Although people often describe the Supreme Court as leaning to the left or right, liberal or conservative, a more accurate description of the high court would be activist or constitutionalist.
Justices who see the court as a vehicle for shaping issues such as civil rights, national healthcare, or even immigration (for or against) are seen as activist judges and when the court is dominated by such justices, it’s seen as an activist court.
On the other hand, justices who see the court’s role as interpreting laws passed by the legislature, and compare these to the principles the Founding Fathers established when creating the U.S. Constitution, are seen as constitutional judges. They are often seen as conservative in that they seek to limit the power of the court to make policy – such as establishing gay marriage or limiting states rights.
Until the retirement of Justice Anthony Kennedy this month, the court largely struck an uneasy balance between these two extremes, with Kennedy often serving as a swing vote on a number of issues.
While Brett Kavanaugh, nominated by President Donald Trump to fill the vacancy on the court, worked for Kennedy, he is seen as a staunch constitutionalist, leaving conservative Chief Justice John Roberts to become the likely swing vote on controversial issues. Kavanaugh also irks liberals because he served as associate legal counsel in a Senate investigation of President Bill Clinton in the 1990s.
If confirmed, Kavanaugh is expected to steer the U.S. Supreme Court in a much more conservative direction, halting the court’s recent history of progressive rulings.
At the heart of the upcoming conflict is the issue of abortion.
Despite rhetoric from pro-abortion groups and Democratic legislators, the court will not likely overturn Roe v. Wade, the 1970s ruling that legalized abortion throughout the United States.
But the court will likely allow states to have more say over regulating access to abortions, and almost certainly will support any move by the GOP to strip federal funding from Planned Parenthood.
While women’s groups and others try to tie the Kavanaugh nomination to other issues such as LGBTQ and immigrant rights, Kavanaugh’s record as a judge shows little evidence about which way he’ll lean.
But this hasn’t stopped the onslaught by local Democrats, not just to build a case against his nomination but also to use it as a campaign to retake Congress in the November mid-term elections.
A GOP-sympathetic court could mean real problems for progressives, especially if the Democrats cannot take control of the Senate or the House of Representatives. The GOP would control all three levels of the federal government and could push through a conservative agenda that might block progressive initiatives over the next two years and perhaps beyond.
But to force through Kavanaugh’s nomination ahead of the November election for U.S. Senate would most likely require all 50 GOP votes in the Senate. The strategy for Democrats will be to seed doubt in those GOP senators in the hope of shaking loose one or more votes.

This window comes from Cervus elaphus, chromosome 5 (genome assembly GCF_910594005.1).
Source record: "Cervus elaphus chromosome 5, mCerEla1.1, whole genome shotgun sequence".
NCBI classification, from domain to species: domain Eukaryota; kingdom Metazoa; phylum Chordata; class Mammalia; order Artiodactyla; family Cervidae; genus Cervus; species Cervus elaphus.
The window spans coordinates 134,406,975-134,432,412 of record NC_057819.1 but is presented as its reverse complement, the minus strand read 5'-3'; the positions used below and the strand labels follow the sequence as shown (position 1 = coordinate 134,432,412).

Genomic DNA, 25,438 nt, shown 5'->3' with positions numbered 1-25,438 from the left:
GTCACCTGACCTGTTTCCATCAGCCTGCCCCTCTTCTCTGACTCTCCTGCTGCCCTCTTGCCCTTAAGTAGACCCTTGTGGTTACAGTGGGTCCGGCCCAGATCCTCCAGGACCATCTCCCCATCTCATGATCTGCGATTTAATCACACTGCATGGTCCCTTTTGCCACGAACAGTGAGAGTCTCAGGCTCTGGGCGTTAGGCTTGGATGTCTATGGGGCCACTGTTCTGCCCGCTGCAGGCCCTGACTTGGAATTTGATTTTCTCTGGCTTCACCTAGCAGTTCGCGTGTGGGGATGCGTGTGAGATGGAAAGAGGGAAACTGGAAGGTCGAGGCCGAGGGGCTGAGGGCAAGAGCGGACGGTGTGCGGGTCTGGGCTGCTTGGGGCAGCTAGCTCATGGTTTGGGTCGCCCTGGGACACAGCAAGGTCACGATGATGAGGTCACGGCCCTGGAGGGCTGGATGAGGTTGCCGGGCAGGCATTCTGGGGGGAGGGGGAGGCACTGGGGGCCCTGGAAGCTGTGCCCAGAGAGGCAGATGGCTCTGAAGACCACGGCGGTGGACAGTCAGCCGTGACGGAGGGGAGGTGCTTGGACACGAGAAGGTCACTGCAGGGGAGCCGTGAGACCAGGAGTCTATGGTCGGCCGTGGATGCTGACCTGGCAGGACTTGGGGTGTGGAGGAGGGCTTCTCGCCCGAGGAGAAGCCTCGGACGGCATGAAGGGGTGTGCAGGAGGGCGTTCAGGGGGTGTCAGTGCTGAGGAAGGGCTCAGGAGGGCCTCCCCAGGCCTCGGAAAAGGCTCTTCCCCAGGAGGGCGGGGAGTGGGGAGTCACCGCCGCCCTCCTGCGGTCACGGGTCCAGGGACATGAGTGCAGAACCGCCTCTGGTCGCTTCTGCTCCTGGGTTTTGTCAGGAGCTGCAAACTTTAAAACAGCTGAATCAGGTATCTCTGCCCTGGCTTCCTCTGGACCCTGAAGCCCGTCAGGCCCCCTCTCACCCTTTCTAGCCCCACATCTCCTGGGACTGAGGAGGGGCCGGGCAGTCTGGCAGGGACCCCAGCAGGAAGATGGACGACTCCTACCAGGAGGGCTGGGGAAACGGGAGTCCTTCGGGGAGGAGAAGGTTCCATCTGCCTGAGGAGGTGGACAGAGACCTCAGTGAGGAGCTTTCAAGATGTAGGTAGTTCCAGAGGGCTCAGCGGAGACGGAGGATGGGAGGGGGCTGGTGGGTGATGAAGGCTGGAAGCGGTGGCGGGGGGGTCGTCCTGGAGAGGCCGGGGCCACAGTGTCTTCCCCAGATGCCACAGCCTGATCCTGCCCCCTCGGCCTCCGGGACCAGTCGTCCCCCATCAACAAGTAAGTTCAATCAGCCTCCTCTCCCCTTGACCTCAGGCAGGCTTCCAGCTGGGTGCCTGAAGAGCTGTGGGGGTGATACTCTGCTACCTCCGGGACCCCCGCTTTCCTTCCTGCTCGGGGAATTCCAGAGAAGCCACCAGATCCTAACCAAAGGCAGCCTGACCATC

This might allow the Democrats to stall the vote until after the new Congress takes power in January in the hope that they can win enough seats in November to control the Senate by that time.
High Court nomination will be a local issue
The Kavanaugh nomination is already playing a role in the U.S. Senate election in New Jersey. GOP candidate Bob Hugin is spending a small fortune to try and unseat Democratic U.S. Senator Bob Menendez.
Calls by prominent Democrats to have Hugin publically take a position on Kavanaugh are part of a double-barreled campaign to discredit Kavanaugh as well as put Hugin on the hot seat. The problem for Democrats is the Kavanaugh is more than qualified for the position on the Supreme Court. So Democrats will need to go after him on issues unrelated to his experience as a judge.
Rep. Bill Pascrell, one of the leading progressive voices in the House of Representatives, has joined Menendez, State Sen. Loretta Weinberg and others in questioning the Hugin and Kavanaugh positions on abortion, the LGBTQ community, voters’ right and labor. Expect this rhetoric to become louder and more insistent the closer we get to the expected confirmation vote in the fall. If Democrats succeed in stopping or delaying the vote, these issues will become front and center in the mid-term elections in November.
Menendez, seen as vulnerable to a possible upset vote, has taken on another tactic for attacking Hugin – the candidate’s vast wealth.
Menendez is accusing Hugin of trying to buy the election, as if vast wealth from contributors doesn’t do that already.
Using terms to describe Hugin such as “greedy drug company CEO,” the Menendez campaign clearly hopes to milk public distrust of wealthy people and drug companies in an effort to offset the senator’s dismal public approval ratings.
Expect things to get even uglier.
Al Sullivan may be reached at firstname.lastname@example.org.